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Jennissen v. City of Bloomington

Supreme Court of Minnesota

June 20, 2018

Joel Jennissen, et al., Appellants,
v.
City of Bloomington, Respondent.

          Office of Appellate Courts Court of Appeals

          Gregory J. Joseph, Joseph Law Office, PLLC, Waconia, Minnesota, for appellants.

          George C. Hoff, Shelley M. Ryan, Hoff Barry, P.A., Eden Prairie, Minnesota, for respondent.

          Susan L. Naughton, Saint Paul, Minnesota, for amicus curiae League of Minnesota Cities.

         SYLLABUS

         A proposed city charter amendment to require voter approval to implement organized waste collection is not preempted by state law because the Legislature did not intend to occupy the field of regulation of the process by which municipalities organize collection of solid waste.

         Reversed and remanded.

          OPINION

          LILLEHAUG, Justice.

         This case requires us to decide whether state law preempts a proposal to amend the charter of the City of Bloomington (the City) to require voter approval before the City can implement organized collection of solid waste. Appellants, a group of Bloomington residents, proposed the charter amendment. The city declined to place the proposed amendment on a ballot on the ground that Minn. Stat. § 115A.94 (2016), which specifies processes that municipalities must follow before implementing organized collection, preempted the "field" of regulation of the process by which a city organizes waste collection. The district court and the court of appeals agreed with the City. We reverse.

         FACTS

         Late in 2014, the City initiated a process to switch from a system of "open collection" of mixed solid waste to a system of "organized collection." In open collection, individual residents contract with city-licensed solid waste collectors of their choice. In a system of organized collection, by contrast, a municipality contracts with a single solid-waste collector or an organization of collectors, who "collect from a defined geographic service area or areas." Minn. Stat. § 115A.94, subd. 1.

         The City initiated this process by passing a resolution to negotiate with existing City-licensed trash haulers. The City subsequently formed an "Organized Collections Options Committee" ("OCOC") to explore the details of implementing organized collection, while simultaneously negotiating with the haulers. The haulers submitted a proposal in April 2015. The OCOC produced a report that included an option to proceed with the haulers' proposal. The City held a public hearing on the option. The city council then voted for organized collection. On December 21, 2015, the City executed a contract with the haulers for organized waste collection.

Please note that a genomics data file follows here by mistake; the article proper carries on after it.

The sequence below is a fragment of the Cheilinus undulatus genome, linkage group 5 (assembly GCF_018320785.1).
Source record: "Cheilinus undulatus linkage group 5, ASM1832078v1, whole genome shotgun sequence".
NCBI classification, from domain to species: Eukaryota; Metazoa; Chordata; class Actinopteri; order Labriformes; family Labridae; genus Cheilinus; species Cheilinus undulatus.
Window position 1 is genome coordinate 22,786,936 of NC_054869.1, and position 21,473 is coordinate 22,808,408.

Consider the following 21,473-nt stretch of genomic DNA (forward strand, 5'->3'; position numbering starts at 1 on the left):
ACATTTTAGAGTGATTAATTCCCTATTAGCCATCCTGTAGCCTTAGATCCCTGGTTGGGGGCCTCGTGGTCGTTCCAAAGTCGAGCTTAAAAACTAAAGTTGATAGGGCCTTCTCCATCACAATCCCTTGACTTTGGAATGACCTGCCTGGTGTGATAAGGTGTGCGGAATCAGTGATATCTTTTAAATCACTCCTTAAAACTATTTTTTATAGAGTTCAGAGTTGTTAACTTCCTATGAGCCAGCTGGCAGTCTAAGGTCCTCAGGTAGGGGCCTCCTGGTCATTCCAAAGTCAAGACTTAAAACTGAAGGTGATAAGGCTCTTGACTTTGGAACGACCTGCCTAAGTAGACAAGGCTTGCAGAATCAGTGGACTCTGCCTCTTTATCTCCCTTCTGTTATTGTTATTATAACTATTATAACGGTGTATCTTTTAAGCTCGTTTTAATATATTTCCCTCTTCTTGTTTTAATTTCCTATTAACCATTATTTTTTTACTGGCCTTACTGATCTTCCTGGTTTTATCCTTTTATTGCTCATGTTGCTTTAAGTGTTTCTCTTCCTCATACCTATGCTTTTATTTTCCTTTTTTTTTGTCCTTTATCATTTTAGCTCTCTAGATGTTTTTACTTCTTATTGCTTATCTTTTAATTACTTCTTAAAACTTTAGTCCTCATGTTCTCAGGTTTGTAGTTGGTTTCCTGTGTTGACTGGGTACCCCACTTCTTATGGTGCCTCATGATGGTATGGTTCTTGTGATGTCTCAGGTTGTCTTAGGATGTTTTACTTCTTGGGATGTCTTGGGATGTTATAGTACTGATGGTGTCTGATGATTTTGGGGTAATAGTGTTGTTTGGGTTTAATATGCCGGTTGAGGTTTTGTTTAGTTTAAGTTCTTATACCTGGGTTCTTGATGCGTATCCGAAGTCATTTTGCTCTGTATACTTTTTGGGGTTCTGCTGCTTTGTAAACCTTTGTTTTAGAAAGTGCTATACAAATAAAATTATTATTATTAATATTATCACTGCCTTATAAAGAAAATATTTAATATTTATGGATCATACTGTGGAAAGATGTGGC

During this process, appellants petitioned the City for a ballot initiative seeking the enactment of an ordinance that would require voter approval before the City could implement organized collection. The city attorney rejected the ballot initiative on two grounds. The first ground was that the proposed ordinance was preempted by state law. Specifically, the city attorney opined that Minn. Stat. § 115A.94, which outlines steps that a municipality must take before organizing collection of solid waste, preempted the "field" of regulation of the process by which a city organizes collection. The second ground was that the ballot initiative was premature because it put an issue to the voters relating to an ordinance that the City had not yet passed.

         In Hennepin County District Court, appellants challenged the city attorney's decision not to approve the ballot initiative. The district court granted the City's motion for summary judgment. Jennissen v. City of Bloomington, No. 27-CV-15-11494, Order at 2 (Henn. Cty. Dist. Ct. filed Apr. 25, 2016). The court determined that appellants' initiative was "not a proper ordinance" because the citizens' "initiative power and the city council's power to enact ordinances are co-extensive." Id. at 8, 9. Thus, held the court, appellants' "proposed limitation on the power of the city council must be accomplished, if at all, by amendment of statute or city charter, not by ordinance." Id. at 7.

         Appellants then submitted a proposed charter amendment to the City for placement on a ballot. It read:

Unless first approved by a majority of voters in a state general election, the City shall not replace the competitive market in solid waste collection with a system in which solid waste services are provided by government-chosen collectors or in government-designated districts. The adoption of this Charter amendment shall supersede any ...

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